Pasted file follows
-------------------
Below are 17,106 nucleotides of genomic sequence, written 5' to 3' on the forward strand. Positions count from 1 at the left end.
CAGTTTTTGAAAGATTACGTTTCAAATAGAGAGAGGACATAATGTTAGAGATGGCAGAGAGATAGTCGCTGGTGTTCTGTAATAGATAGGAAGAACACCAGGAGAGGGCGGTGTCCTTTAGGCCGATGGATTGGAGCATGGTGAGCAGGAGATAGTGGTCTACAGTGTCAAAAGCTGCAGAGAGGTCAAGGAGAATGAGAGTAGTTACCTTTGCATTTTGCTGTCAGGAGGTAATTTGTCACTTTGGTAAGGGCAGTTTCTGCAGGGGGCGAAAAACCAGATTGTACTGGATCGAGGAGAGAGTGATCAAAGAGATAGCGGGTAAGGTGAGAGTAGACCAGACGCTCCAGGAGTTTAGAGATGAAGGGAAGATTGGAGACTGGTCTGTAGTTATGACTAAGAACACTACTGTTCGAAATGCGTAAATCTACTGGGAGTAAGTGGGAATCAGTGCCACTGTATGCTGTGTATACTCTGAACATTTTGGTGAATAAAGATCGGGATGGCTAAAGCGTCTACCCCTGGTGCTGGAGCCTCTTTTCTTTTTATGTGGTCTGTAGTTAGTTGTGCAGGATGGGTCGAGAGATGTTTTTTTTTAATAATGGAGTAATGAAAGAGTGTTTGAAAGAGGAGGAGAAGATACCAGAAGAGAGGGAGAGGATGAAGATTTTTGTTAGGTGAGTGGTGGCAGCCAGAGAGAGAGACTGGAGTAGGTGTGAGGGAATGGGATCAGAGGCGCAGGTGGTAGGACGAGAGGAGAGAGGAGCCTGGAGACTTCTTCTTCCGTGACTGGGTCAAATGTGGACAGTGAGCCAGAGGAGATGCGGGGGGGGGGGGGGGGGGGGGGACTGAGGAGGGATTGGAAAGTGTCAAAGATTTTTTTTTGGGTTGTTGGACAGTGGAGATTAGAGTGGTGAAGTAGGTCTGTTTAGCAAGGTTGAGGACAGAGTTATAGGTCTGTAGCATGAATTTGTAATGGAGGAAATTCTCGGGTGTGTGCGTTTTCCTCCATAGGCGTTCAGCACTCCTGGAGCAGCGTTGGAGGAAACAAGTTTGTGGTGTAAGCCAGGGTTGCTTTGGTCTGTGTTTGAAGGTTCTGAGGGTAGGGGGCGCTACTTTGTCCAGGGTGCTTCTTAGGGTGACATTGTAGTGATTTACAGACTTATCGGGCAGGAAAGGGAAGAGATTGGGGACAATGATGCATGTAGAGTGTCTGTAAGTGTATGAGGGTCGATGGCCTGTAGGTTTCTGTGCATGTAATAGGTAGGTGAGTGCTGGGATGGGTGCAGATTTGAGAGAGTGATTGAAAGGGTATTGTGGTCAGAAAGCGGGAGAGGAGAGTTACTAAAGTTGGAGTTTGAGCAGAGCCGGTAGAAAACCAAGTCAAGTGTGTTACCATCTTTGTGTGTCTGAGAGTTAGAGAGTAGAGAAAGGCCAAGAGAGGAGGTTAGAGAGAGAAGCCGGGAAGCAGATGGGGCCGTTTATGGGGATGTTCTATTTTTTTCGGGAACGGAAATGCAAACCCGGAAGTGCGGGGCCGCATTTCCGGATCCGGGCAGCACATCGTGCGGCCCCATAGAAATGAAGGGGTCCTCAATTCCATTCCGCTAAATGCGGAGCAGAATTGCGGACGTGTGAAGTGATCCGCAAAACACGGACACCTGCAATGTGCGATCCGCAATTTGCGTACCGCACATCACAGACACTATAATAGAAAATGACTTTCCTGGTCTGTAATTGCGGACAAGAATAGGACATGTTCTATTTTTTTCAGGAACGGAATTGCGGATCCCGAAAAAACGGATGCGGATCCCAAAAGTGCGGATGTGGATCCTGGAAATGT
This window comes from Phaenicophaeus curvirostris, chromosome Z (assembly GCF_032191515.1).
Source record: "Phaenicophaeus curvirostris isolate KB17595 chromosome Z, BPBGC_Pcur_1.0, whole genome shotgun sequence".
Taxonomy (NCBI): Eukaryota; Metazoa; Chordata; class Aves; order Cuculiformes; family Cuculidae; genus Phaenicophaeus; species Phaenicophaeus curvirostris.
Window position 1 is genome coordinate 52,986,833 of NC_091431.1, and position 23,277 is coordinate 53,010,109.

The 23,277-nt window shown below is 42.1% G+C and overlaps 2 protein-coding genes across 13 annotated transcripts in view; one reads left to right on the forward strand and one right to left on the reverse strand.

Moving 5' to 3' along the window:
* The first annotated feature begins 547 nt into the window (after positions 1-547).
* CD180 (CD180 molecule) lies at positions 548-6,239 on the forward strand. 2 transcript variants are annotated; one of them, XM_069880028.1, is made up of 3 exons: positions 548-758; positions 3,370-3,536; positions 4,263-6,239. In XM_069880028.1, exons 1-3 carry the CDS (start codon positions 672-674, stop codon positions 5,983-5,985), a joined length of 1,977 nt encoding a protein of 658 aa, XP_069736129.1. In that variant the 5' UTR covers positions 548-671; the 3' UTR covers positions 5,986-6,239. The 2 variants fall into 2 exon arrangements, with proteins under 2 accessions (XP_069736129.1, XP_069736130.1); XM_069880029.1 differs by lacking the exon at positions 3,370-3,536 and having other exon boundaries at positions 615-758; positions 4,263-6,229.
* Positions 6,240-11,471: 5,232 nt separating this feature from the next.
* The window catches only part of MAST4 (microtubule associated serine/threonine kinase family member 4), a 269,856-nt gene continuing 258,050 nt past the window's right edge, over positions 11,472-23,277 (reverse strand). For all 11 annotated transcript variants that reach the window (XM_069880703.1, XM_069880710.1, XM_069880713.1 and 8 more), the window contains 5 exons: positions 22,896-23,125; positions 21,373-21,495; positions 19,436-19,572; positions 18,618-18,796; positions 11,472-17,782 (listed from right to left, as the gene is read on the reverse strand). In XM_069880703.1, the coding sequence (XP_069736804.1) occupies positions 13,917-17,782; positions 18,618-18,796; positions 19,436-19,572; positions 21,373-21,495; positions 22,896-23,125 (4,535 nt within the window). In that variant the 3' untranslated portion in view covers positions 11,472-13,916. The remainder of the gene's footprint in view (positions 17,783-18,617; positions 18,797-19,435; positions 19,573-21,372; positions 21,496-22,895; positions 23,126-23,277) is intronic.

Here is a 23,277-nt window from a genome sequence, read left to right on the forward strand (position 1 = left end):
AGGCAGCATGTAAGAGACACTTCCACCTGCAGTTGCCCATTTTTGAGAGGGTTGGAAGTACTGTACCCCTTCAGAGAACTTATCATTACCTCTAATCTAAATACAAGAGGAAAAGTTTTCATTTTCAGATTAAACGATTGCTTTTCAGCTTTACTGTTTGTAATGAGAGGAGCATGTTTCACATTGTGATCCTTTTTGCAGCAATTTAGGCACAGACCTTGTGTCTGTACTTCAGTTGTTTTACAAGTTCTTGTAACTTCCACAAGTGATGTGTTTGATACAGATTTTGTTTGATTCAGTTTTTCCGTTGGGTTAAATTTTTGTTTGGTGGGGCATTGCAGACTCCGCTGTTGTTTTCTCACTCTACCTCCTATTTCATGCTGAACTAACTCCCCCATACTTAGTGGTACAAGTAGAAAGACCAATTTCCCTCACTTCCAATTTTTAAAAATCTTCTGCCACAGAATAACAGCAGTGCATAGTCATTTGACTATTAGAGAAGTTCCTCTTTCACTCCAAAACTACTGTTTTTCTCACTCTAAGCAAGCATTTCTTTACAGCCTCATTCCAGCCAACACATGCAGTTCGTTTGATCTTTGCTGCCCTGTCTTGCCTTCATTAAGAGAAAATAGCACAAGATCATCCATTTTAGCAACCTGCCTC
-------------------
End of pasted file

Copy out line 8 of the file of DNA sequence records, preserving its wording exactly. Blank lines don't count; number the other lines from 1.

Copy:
Moving 5' to 3' along the window: